Ghost in the Machine:
Essays on the Art of Coxing

Kevin C. Murphy, Ex-Coxswain,
Harvard Varsity Lightweights '93-97

(Copyright 1997-2013, All Rights Reserved.
(Originally appeared at, 1997-1999)

(originally appeared at Rowersworld, 10/7/99)

Steering...the bane of my coxing existence. Asking me for steering help is akin to the extraordinarily near-sighted leading the blind. Nevertheless, these brave souls queried on...

Submitted Question - John Kimble: Do you have any tips for steering in a wide lake where there's not much on the horizon in the way of useful points (e.g. Quinsigamond)?

Obviously, steering then gets a little tougher. If you're on a course like Quinsigamond with endless buoys, aim at the point where the buoys converge. Otherwise, a good idea is to mark off the center of your steering rope with a piece of tape that aligns with another piece of tape placed at the top center of your coxbox. Thus, if you can't see anything on the horizon, you can navigate by coxbox.

A problem I often had in an empty horizon course was veering gradually towards whatever boat I was watching. The tape mechanism should prevent that, if you're alert. Once again, the less you touch the mechanism, the better.

Submitted Question: - Anonymous I had a very poor season last spring personally, and this semester, I'm looking forward to steer the men's 8. I was away last semester... Needless to say, I got great experience, but being back, I want to erase the bad image I had, or may still have, as an inconsistent coxswain. I feel more experienced now, but I really want to improve on my steering skills. If you have any advise on that subject, I'd be very grateful.

If I'm reading your question right, you've got two questions: remaking your image or steering. The former is a tough one, which I addressed in an earlier column. Check it out!

As for steering, I posted some remarks about that ever-important subject earlier, including steering against the horizon, keeping parallel to a side-by-side opponent, and creating your own navigational instrument with tape. Some other points to consider, however:

  • Steer for the long-term. Your movement to a point should be gradual, not choppy. Short-term (a.k.a. "Nordictrack") steering will annoy your teammates and kill your boat speed.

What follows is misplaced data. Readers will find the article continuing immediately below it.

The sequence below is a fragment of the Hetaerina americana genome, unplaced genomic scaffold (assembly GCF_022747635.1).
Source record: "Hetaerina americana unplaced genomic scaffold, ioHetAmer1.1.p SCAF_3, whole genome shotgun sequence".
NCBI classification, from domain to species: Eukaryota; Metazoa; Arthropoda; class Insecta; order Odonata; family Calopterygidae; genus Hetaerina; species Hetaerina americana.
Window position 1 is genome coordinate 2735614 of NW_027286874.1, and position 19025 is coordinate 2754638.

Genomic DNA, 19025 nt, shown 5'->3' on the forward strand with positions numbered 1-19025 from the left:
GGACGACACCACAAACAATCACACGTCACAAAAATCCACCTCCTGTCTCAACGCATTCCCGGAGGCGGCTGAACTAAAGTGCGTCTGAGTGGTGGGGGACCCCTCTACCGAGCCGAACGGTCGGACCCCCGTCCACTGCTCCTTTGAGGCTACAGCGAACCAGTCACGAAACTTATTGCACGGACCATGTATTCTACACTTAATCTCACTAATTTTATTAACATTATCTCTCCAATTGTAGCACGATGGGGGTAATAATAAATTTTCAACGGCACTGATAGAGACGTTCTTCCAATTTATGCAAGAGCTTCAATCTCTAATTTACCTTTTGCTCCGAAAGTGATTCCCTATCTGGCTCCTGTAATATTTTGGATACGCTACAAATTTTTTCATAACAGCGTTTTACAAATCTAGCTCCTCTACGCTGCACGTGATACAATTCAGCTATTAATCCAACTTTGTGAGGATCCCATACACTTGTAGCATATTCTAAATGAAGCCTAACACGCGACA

• When going around any kind of turn, novice coxswains will usually try to point their bow into the curve. Wrong. Instead, visualize swinging out the stern - the stern of the boat turns much much slower than the bow. (If you don't believe me, go get the Titanic DVD.)

  • When you're hard on the rudder, tell your rowers. Similarly, tell the crew when you've completed the turn. Also, don't be afraid to use unequal pressure ("Hard on Port, Easy on Starboard") for a few strokes to manage a sharp curve. Just remember to call "Even Pressure" once you're through.

  • Less is more. Instead of using both hands to steer, use one. After some practice, grip the side of the boat with the fingers of your steering hand and use solely your thumb and forefinger to move the rudder. If possible, keep your hand off the rudder completely, particularly in racing situations when your adrenaline-charged fingers will want to oversteer.

    I. The Coxswain
    II. The Eyes Have It
    III. Karaoke Time
    IV. Zen and the Art of Coxing
    V. Back in the Saddle
    VI. Bring Me the Head of the Charles
    VII. 8 Minute Bones: Dieting Tips for Coxswains
    VIII. From the Vaults: Racing Skillz
    IX. From the Vaults: Steering
    X. From the Vaults: Coxing 101 for Novices and Journeymen
    XI. From the Vaults: Dancing Around the Monolith
    XII. From the Vaults: Potpourri
    XIII. The Winter of Your Discontent
    XIV. Staying In the Mix

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